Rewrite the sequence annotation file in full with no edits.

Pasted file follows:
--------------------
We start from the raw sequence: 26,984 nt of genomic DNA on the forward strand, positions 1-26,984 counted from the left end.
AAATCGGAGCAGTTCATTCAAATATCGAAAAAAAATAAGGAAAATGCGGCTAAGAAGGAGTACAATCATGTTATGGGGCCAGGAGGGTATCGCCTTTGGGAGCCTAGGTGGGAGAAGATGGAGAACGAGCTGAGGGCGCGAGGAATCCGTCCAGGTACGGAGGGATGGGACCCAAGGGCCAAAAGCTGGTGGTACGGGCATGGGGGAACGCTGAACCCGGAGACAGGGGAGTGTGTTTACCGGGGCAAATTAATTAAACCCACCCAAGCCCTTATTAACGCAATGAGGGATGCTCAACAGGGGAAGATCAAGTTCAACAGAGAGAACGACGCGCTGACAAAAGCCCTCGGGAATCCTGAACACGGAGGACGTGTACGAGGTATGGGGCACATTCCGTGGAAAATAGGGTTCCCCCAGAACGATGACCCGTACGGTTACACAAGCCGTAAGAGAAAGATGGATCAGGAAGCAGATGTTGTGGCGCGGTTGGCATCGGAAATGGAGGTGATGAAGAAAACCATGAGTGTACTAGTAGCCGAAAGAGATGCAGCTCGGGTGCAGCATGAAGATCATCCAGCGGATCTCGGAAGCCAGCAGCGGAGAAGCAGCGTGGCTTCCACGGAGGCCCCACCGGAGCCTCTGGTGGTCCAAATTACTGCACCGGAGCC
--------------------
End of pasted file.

We start from the raw sequence: 26,984 nt of genomic DNA on the forward strand, positions 1-26,984 counted from the left end.
AAATCGGAGCAGTTCATTCAAATATCGAAAAAAAATAAGGAAAATGCGGCTAAGAAGGAGTACAATCATGTTATGGGGCCAGGAGGGTATCGCCTTTGGGAGCCTAGGTGGGAGAAGATGGAGAACGAGCTGAGGGCGCGAGGAATCCGTCCAGGTACGGAGGGATGGGACCCAAGGGCCAAAAGCTGGTGGTACGGGCATGGGGGAACGCTGAACCCGGAGACAGGGGAGTGTGTTTACCGGGGCAAATTAATTAAACCCACCCAAGCCCTTATTAACGCAATGAGGGATGCTCAACAGGGGAAGATCAAGTTCAACAGAGAGAACGACGCGCTGACAAAAGCCCTCGGGAATCCTGAACACGGAGGACGTGTACGAGGTATGGGGCACATTCCGTGGAAAATAGGGTTCCCCCAGAACGATGACCCGTACGGTTACACAAGCCGTAAGAGAAAGATGGATCAGGAAGCAGATGTTGTGGCGCGGTTGGCATCGGAAATGGAGGTGATGAAGAAAACCATGAGTGTACTAGTAGCCGAAAGAGATGCAGCTCGGGTGCAGCATGAAGATCATCCAGCGGATCTCGGAAGCCAGCAGCGGAGAAGCAGCGTGGCTTCCACGGAGGCCCCACCGGAGCCTCTGGTGGTCCAAATTACTGCACCGGAGCC